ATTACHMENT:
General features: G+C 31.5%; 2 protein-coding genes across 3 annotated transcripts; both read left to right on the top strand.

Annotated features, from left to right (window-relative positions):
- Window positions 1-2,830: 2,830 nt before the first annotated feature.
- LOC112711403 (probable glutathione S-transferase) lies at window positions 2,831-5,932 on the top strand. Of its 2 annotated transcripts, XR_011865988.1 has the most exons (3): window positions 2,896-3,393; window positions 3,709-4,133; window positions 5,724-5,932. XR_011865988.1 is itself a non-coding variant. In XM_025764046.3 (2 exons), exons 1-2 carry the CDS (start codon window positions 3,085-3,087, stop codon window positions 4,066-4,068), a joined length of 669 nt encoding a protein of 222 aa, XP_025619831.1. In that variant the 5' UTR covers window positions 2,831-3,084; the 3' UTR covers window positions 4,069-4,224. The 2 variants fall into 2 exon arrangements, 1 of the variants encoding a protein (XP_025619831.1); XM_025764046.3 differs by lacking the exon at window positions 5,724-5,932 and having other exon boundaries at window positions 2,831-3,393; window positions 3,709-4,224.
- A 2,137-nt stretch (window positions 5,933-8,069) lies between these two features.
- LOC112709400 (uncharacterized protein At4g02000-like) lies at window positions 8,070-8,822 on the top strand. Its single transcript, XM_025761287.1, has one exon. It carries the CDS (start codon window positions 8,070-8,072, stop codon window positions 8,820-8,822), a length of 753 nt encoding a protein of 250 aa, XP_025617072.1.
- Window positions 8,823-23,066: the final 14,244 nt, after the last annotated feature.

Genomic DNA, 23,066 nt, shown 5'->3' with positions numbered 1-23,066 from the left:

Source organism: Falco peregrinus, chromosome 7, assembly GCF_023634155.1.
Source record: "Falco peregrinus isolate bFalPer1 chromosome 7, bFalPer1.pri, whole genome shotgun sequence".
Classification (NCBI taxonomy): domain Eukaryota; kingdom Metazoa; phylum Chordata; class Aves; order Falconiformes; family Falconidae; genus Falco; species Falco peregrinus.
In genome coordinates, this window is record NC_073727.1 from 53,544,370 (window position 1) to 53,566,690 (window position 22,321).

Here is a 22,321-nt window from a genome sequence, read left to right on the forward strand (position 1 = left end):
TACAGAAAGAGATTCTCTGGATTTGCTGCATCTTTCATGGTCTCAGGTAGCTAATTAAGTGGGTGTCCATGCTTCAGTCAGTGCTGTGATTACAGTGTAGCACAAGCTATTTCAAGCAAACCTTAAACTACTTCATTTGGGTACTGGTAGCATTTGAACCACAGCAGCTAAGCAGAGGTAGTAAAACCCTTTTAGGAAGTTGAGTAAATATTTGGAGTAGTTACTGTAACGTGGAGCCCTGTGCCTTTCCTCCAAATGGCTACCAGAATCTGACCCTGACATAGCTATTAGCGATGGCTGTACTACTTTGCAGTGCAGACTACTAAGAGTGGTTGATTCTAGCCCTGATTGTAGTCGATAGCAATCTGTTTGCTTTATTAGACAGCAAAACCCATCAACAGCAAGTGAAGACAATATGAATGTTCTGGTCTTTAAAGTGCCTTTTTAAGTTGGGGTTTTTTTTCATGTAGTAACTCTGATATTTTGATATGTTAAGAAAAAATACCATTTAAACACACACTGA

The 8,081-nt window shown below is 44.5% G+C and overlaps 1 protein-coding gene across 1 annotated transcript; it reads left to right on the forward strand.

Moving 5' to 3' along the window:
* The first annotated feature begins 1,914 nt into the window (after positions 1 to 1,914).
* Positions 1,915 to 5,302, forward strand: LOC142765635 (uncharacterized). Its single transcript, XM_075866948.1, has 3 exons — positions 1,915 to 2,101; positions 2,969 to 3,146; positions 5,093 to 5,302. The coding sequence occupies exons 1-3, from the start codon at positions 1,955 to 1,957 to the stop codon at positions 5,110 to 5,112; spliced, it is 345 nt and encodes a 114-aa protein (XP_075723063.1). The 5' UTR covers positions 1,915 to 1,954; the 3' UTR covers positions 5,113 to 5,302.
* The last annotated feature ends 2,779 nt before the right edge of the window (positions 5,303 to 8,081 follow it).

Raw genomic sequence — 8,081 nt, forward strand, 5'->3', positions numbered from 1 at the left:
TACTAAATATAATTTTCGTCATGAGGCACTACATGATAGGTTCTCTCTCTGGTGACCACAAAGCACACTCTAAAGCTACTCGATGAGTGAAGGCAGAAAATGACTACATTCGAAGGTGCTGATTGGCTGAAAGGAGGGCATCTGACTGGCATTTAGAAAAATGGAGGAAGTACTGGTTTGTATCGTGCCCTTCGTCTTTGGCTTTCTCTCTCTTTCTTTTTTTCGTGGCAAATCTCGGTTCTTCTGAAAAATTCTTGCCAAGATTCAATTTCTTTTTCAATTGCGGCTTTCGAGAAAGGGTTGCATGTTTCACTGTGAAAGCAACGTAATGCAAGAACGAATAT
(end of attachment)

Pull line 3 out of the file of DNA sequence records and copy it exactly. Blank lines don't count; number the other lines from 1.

- Window positions 1-2,830: 2,830 nt before the first annotated feature.